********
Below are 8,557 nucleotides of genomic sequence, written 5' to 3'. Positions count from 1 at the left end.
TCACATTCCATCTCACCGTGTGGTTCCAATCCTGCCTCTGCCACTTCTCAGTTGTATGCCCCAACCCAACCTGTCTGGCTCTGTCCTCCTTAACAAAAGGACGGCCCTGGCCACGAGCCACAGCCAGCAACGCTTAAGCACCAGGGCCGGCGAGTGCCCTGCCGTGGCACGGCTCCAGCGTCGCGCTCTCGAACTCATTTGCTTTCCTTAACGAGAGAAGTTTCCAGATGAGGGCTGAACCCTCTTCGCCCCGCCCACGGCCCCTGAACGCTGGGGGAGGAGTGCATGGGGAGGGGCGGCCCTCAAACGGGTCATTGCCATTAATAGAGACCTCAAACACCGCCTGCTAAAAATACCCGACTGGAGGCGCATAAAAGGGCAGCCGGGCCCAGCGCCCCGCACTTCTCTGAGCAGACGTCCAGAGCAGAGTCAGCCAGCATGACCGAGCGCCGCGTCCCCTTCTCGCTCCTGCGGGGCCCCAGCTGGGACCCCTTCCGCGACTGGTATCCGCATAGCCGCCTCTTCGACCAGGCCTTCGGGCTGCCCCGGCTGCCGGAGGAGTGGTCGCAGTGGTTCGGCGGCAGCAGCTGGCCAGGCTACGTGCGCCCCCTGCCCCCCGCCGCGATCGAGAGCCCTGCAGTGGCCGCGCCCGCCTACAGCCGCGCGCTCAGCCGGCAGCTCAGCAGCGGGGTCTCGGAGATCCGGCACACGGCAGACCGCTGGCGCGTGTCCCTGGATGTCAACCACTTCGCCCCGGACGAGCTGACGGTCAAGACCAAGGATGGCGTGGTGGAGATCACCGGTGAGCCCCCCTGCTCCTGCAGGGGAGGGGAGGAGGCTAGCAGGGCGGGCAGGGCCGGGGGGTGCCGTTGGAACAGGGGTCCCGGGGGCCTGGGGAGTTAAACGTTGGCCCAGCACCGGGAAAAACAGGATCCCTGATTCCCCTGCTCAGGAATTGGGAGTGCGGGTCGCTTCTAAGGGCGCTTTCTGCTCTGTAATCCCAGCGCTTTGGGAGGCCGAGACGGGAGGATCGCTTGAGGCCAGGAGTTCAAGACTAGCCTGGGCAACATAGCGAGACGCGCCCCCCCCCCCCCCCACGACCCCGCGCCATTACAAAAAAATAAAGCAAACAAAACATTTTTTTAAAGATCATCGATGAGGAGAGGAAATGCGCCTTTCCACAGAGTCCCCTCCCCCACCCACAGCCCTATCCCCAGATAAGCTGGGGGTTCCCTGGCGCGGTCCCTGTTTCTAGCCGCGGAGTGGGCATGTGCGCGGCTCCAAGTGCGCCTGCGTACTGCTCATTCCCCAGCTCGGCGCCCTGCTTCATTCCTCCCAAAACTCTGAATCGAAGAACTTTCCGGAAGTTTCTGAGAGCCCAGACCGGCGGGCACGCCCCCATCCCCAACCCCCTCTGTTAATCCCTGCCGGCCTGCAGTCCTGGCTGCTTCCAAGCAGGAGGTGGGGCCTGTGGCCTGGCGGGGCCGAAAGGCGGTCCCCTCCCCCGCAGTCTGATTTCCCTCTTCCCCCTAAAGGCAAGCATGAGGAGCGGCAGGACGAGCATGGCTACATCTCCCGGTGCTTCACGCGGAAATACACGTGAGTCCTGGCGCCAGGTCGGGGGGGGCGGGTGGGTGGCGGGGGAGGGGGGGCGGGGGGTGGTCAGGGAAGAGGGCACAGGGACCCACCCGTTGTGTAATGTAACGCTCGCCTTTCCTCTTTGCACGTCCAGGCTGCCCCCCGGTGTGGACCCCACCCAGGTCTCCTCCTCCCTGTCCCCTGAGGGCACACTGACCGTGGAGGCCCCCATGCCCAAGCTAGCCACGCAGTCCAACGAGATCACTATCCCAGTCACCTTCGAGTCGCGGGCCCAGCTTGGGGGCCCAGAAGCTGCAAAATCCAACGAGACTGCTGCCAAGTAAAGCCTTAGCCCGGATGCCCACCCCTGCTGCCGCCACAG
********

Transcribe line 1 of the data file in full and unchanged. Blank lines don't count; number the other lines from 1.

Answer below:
Below are 8,557 nucleotides of genomic sequence, written 5' to 3'. Positions count from 1 at the left end.